121 Pages Posted: 24 Jul 2013 Last revised: 14 Jun 2014
Date Written: June 2014
This Article empirically examines an issue central to judicial and scholarly debate about civil rights damages actions: whether law enforcement officials are financially responsible for settlements and judgments in police misconduct cases. The Supreme Court has long assumed that law enforcement officers personally satisfy settlements and judgments, and has limited individual defendant and government liability in civil rights damages actions — through qualified immunity, municipal liability standards, and limitations on punitive damages — based in part on this assumption. Scholars are ambivalent: some believe officers almost always satisfy settlements and judgments against them and others contend indemnification is not a certainty.
In this Article, I report the findings of a national study of police indemnification. Through public records requests, interviews, and other sources, I have collected information about indemnification practices in 44 of the largest law enforcement agencies across the country, and 37 mid-sized and small agencies. My study reveals that police officers are virtually always indemnified: during the study period, governments paid approximately 99.98% of the dollars that plaintiffs recovered in lawsuits alleging civil rights violations by law enforcement. Law enforcement officers in my study never satisfied a punitive damages award entered against them and almost never contributed anything to settlements or judgments — even when indemnification was prohibited by law or policy, and even when officers were disciplined, terminated, or prosecuted for their conduct. After describing my findings, this Article considers the implications of widespread indemnification for qualified immunity, municipal liability, and punitive damages doctrine; civil rights litigation practice; and the deterrence and compensation goals of § 1983.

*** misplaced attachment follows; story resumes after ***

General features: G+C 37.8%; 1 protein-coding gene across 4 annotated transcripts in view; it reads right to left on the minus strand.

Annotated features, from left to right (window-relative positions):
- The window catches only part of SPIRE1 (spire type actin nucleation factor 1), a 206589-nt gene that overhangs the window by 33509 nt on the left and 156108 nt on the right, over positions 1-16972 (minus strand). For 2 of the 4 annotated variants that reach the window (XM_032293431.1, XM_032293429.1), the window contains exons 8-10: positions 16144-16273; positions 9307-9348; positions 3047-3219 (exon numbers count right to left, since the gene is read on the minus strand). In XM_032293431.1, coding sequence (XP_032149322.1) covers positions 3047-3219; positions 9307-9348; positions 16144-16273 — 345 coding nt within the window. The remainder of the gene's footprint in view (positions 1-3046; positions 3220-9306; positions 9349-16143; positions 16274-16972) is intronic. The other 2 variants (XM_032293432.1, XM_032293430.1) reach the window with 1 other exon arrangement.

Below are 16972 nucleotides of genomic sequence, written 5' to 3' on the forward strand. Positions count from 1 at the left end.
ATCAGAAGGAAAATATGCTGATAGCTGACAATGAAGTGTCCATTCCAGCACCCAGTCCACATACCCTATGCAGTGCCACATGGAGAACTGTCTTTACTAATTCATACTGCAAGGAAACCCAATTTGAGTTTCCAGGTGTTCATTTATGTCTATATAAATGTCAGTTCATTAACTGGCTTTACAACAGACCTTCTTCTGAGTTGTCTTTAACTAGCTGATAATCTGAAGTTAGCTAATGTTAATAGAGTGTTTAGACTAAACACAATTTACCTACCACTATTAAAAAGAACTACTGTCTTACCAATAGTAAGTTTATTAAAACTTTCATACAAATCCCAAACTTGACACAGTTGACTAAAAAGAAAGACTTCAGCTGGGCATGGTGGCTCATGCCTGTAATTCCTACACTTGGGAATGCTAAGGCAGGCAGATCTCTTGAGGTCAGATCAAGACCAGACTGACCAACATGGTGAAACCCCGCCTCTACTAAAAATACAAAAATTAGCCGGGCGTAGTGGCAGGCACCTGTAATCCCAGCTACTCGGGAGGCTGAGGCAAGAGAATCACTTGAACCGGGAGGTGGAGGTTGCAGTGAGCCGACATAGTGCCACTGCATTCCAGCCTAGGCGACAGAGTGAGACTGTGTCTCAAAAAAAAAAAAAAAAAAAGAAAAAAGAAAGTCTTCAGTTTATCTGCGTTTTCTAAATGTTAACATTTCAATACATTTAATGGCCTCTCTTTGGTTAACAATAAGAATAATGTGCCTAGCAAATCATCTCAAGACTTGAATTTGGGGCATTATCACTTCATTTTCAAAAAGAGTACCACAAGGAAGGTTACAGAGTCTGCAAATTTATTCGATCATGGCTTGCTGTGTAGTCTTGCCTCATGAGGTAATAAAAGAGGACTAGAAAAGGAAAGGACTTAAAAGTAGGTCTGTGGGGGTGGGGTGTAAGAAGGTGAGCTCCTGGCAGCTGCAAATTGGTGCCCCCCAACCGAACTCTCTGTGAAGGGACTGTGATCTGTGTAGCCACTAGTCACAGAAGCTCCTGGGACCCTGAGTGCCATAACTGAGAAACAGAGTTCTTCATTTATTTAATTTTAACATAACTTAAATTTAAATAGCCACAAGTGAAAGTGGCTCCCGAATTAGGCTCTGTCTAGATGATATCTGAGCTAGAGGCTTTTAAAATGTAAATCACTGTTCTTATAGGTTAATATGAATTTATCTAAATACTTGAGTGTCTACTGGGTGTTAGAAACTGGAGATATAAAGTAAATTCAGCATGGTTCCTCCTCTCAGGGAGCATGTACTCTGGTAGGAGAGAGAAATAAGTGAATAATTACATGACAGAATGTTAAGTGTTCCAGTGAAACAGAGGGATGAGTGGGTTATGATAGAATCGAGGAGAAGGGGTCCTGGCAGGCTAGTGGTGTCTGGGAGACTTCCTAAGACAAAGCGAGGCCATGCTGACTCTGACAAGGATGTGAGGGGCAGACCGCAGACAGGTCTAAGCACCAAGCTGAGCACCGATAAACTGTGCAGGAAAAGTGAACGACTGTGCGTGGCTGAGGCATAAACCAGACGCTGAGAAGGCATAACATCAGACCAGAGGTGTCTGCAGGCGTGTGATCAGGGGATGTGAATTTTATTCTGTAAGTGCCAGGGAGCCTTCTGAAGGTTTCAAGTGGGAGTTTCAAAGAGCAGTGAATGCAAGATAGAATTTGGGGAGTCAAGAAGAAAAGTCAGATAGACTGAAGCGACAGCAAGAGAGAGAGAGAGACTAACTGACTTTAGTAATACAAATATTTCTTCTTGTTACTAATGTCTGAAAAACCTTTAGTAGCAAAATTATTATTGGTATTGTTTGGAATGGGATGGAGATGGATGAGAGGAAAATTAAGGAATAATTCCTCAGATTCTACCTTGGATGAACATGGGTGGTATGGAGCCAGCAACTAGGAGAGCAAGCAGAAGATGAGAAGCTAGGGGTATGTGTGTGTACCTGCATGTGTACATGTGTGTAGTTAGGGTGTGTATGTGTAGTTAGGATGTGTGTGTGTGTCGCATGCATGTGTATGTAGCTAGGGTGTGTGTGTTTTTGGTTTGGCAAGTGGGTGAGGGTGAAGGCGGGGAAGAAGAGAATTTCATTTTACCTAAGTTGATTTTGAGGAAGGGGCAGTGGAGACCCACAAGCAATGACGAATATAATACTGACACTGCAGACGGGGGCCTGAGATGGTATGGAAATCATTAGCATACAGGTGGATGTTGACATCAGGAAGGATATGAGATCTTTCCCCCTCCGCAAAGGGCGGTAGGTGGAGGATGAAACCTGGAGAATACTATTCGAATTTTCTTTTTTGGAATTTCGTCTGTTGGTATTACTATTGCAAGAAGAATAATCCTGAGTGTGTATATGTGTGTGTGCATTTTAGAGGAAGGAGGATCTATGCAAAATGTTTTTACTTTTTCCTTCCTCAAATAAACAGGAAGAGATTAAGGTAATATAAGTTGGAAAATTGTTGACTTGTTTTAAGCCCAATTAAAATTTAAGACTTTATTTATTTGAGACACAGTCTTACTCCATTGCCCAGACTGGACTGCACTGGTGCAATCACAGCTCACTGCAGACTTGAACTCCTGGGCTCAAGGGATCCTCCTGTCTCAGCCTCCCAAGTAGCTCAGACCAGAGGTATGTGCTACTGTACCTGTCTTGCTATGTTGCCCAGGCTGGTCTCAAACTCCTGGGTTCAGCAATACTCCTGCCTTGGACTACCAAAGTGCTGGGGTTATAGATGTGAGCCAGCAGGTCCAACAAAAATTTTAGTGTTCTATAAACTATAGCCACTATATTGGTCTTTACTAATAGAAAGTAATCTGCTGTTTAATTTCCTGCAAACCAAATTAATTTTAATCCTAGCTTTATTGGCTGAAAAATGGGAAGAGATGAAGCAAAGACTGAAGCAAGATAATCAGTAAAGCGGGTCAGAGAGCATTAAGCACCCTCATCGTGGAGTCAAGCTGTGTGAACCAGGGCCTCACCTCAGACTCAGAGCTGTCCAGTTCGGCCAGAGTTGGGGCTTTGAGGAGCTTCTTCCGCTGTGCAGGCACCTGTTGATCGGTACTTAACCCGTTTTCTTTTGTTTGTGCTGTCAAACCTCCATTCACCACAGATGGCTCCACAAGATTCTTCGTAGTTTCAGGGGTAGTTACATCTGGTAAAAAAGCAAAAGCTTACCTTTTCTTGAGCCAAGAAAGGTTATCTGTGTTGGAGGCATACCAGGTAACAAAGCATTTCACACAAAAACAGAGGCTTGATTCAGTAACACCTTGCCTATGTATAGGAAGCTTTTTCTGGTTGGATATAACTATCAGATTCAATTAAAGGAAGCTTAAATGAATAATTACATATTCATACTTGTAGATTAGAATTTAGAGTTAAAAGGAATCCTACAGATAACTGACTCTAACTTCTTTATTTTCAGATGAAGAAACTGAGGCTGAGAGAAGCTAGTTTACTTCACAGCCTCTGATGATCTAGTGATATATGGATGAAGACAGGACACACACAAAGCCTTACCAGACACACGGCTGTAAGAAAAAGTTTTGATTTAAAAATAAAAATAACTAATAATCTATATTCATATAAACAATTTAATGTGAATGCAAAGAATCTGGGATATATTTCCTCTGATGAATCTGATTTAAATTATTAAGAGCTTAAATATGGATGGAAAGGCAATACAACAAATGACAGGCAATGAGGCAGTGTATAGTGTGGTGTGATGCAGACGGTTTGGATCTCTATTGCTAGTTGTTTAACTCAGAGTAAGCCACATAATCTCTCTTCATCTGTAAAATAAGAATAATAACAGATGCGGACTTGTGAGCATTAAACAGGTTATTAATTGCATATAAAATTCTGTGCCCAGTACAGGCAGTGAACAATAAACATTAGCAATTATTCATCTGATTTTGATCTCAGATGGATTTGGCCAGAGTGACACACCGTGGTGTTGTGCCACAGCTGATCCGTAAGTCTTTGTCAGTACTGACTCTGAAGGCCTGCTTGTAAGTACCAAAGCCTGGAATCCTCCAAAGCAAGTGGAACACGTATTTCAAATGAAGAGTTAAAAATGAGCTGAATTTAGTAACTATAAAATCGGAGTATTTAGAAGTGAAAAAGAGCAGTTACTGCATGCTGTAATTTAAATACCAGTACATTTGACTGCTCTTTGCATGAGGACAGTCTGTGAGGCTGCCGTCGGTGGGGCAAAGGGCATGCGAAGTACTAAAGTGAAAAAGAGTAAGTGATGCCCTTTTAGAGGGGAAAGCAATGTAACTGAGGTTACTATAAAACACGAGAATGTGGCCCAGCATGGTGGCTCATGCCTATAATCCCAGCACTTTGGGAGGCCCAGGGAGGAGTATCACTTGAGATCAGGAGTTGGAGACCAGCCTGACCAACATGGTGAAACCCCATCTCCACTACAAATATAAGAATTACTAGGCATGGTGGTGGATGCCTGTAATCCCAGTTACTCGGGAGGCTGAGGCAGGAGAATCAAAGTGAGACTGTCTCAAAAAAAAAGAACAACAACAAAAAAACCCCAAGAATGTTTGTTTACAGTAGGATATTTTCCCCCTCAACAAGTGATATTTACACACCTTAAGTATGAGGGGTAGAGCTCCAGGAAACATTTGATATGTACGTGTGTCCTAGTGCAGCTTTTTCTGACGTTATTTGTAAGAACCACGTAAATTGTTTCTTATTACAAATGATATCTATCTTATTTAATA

Keywords: indemnification, civil rights litigation, police misconduct, qualified immunity, monell, punitive damages
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